A great way to figure out which CSA to join is to take a look at who is supplying local restaurants. In Boulder, I’m lucky to be right down the street from some great farm-to-table restaurants. The farm-to-table movement grew from a number of concerns: poor quality, flavor and nutritional value of shipped food, the rise in pesticides and genetically modified foods and the disappearance of small farms. Alice Waters from Chez Panisse in Berkeley was one of the first advocates of the movement. It’s definitely caught on and it’s fairly easy to find options nearby in just about any city nowadays.
In Boulder, The Kitchen is not only a great restaurant but also very active in the raising awareness of local agriculture in the community. They support a number of local farms for everything from produce to meats and cheeses. It’s interesting to take a look at all of the farms they support; it makes you realize how much there is available locally beyond veggies with CSAs, like local peaches, honey, milk,etc.
While a lot of restaurants work with multiple farms, some local restaurants also own their own farms.
In Boulder, Chef Erik Skokan owns both Black Cat Restaurant and Black Cat Farm which supplies a lot of the food he serves. Their menu changes everyday and is a nice reflection of what’s in season. As part of the farm, they offer their own CSA which they like to think of as a season-long culinary experience from 4-course dining experiences to weekly recipes and cooking tips.
I have not been to Fruition restaurant yet in Denver, but we’re going to try to check it out tonight. Last year, Chef Alex Seidel was named one of the top 10 new chefs by Food & Wine magazine . He also owns his own farm in Larkspur, CO where he grows much of the restaurant’s food and has even expanded into cheese-making.
Even if joining a CSA isn’t really for you, there are lots of ways to still enjoy and support local agriculture.
February 24, 2011 § 1 Comment
Today I visited Pastures of Plenty Farm and it is just such a beautiful place. Lyle, the owner, was one of the founders of Alfalfa’s, a natural and organic food store which is reopening this Spring after being owned by Whole Foods most recently.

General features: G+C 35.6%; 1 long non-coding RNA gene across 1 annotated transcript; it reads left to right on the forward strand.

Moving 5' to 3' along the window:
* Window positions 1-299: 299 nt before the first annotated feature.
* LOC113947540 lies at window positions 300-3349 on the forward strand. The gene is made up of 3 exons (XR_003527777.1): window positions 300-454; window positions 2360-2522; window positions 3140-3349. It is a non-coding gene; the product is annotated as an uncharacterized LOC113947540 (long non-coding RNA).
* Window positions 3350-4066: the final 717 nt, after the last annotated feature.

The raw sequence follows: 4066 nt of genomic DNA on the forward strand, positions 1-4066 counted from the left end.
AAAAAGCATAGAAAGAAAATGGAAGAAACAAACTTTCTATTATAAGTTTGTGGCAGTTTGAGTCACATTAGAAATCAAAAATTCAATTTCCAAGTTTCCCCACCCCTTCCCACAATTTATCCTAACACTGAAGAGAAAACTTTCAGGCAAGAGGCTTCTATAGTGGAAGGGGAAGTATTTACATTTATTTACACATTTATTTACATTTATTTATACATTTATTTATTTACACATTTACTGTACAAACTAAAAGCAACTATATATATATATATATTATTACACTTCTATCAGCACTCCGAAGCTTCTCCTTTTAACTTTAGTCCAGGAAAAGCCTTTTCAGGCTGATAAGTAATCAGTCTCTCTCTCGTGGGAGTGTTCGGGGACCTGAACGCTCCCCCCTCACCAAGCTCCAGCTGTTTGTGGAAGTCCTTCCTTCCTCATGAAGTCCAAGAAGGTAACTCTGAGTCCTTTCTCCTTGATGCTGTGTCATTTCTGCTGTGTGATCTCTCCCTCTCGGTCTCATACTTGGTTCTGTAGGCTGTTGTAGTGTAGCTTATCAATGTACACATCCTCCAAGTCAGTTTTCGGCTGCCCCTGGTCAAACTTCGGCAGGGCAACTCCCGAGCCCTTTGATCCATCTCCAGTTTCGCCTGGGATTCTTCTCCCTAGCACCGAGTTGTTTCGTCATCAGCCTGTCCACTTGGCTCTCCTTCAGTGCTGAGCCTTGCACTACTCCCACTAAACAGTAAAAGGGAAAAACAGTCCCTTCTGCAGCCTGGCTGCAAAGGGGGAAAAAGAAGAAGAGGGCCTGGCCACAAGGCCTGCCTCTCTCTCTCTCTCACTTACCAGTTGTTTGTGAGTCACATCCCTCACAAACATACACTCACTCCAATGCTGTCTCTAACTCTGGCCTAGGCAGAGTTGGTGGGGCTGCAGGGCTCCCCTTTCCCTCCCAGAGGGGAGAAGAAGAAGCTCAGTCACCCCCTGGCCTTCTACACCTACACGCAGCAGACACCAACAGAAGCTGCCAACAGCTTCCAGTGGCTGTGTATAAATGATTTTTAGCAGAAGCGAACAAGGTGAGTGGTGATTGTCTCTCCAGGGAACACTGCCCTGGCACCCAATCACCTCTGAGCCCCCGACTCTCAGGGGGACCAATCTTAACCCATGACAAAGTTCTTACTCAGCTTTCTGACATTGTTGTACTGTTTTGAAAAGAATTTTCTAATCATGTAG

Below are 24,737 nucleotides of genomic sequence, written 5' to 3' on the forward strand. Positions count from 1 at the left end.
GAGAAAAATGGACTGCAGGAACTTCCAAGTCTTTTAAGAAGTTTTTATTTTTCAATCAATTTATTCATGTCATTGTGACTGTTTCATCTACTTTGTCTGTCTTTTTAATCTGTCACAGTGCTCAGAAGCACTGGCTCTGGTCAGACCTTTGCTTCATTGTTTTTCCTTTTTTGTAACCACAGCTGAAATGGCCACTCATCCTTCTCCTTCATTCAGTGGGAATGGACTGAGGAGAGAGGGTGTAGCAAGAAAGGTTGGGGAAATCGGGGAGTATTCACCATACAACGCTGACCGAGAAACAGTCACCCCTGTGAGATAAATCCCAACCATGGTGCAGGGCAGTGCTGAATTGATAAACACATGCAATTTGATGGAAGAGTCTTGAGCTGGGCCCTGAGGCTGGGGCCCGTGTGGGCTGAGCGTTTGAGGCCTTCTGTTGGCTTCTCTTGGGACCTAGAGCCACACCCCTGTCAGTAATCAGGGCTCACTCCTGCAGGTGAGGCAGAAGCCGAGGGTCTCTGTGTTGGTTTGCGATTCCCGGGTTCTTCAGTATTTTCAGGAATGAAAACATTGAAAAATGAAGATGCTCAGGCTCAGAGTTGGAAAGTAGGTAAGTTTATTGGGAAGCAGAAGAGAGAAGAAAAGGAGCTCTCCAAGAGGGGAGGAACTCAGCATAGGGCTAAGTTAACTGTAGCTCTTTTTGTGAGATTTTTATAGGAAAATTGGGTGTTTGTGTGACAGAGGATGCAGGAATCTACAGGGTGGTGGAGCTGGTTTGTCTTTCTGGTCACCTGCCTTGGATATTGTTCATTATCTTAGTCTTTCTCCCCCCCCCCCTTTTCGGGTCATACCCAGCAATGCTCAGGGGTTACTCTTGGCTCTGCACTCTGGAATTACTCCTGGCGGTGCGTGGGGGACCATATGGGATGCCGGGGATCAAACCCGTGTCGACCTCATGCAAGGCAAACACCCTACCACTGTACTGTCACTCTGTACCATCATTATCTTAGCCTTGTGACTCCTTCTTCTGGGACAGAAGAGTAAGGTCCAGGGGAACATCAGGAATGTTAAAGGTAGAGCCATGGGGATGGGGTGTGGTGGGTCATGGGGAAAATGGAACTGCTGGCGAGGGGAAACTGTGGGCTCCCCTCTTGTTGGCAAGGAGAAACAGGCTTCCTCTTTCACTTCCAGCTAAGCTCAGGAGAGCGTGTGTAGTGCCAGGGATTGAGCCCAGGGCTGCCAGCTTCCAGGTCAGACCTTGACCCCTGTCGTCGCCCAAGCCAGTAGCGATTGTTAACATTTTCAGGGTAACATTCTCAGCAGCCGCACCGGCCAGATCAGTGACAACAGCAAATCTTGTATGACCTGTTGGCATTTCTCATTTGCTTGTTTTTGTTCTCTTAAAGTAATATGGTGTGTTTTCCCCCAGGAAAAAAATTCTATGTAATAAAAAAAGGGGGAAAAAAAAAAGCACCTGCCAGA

Lyle bought the farm in 1993 and his family is only the 3rd family to have lived on and farmed the property dating back to the 1800s. It’s a beautiful place. His house is built from the original 1890s homestead house as well as another house of that same time period he bought and had moved when he found out the property owners were just going to demolish it. Lyle lives good food; in addition to growing fresh produce he also owns a catering business and hosts special events on the farm (especially weddings). His farm was featured on Bobby Flay’s Food Nation to introduce people to the farm to table concept; Lyle’s farm was one of the first to adopt that practice.
I am a total sucker for fresh flowers and one of the special parts of the farm is that they grow all kinds of gorgeous flowers throughout the season. They use them for the weddings and events they host, but as a CSA member you can also get a weekly supply of fresh flowers. Lyle showed us gorgeous pictures of his fields covered in peonies last Summer.
As part of the CSA, Lyle also does cooking classes throughout the season as well as farm tours to explain more about organic farming. There is great outdoor event space with a wood burning oven where he hosts the events.
For me this week, I’m already able to tell that I not only want to join a CSA to get better food and support local agriculture, but also to feel a connection with where that food is coming from. Lyle’s place is a great farm and is a very welcoming place. It just has a good vibe.
It is going to be a hard decision to make at the end of the week. There are so many amazing farms in this area.
February 23, 2011 § Leave a Comment
Today I visited 63rd St. Farm as I continue learning about CSAs and met this little guy, a pygmy goat, who seems to be the real owner of the place. The human owners were out of town this week. They have a very informative website, but I thought I’d take a drive out just to see the place. There were a couple of other people waiting to meet with someone so I walked around a bit. I think my new pygmy friend likes to protect the chickens and his other little pygmy friend. Or he just doesn’t like his picture taken.
63rd St. Farm offers the typical fare of seasonal produce (tomatoes, squash, onions, peppers, etc). This week I’m learning that joining a CSA can also mean supporting a philosophy about food as well. At 63rd St. Farm they use the approach of “permaculture“. I had never heard of it, so I did a little further research. Permaculture is about sustainable land use design. It’s not only thinking about what you want to grow but how those things relate to each other in order to minimize the work and maximize the result. It is sort of a harmonious approach to farming I guess you’d say.